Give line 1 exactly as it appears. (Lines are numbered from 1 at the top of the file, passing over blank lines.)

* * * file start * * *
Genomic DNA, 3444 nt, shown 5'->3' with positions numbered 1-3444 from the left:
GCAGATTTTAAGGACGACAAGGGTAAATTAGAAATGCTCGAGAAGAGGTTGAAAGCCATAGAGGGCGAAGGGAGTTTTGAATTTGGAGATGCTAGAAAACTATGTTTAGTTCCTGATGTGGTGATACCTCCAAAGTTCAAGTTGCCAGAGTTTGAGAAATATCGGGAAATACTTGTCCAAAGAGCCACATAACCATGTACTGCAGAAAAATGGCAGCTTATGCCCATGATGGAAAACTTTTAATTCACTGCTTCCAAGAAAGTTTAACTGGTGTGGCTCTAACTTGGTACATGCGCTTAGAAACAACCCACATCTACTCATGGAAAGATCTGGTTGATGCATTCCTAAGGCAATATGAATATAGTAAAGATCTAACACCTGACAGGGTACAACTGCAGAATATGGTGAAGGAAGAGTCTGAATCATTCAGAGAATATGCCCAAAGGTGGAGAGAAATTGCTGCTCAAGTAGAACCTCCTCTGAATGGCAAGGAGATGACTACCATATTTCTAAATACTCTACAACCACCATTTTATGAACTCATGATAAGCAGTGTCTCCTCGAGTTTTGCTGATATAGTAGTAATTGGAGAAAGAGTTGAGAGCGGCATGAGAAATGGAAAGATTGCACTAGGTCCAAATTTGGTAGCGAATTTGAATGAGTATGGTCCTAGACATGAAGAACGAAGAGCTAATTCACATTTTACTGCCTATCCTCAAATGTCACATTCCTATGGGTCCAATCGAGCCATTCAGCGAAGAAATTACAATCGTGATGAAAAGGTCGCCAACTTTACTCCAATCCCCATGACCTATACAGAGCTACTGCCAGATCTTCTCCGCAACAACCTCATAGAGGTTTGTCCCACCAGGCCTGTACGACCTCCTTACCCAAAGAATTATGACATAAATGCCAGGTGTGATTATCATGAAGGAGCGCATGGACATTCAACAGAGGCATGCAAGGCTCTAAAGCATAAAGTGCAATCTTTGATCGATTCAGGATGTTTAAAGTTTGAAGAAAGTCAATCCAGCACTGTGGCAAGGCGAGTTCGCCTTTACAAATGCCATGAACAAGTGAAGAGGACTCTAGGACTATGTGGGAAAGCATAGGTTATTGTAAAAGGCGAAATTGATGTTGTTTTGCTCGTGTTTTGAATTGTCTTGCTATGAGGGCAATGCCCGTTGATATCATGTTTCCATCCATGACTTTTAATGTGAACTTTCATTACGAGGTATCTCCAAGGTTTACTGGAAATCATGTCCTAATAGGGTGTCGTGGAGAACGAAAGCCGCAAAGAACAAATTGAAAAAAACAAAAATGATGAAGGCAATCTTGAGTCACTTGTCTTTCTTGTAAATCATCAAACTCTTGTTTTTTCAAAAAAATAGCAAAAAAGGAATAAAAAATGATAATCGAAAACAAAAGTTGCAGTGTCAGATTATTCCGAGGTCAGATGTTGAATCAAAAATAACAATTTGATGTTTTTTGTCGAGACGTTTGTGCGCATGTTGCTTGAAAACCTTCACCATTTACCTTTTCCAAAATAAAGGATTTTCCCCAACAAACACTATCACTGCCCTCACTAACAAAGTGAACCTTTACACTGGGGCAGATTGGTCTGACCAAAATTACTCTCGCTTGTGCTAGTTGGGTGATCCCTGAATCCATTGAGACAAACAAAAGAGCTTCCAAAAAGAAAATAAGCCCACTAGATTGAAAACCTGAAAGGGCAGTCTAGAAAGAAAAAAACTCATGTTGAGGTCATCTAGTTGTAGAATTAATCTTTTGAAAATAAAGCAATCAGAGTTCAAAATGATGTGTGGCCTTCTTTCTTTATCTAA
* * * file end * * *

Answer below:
Genomic DNA, 3444 nt, shown 5'->3' with positions numbered 1-3444 from the left: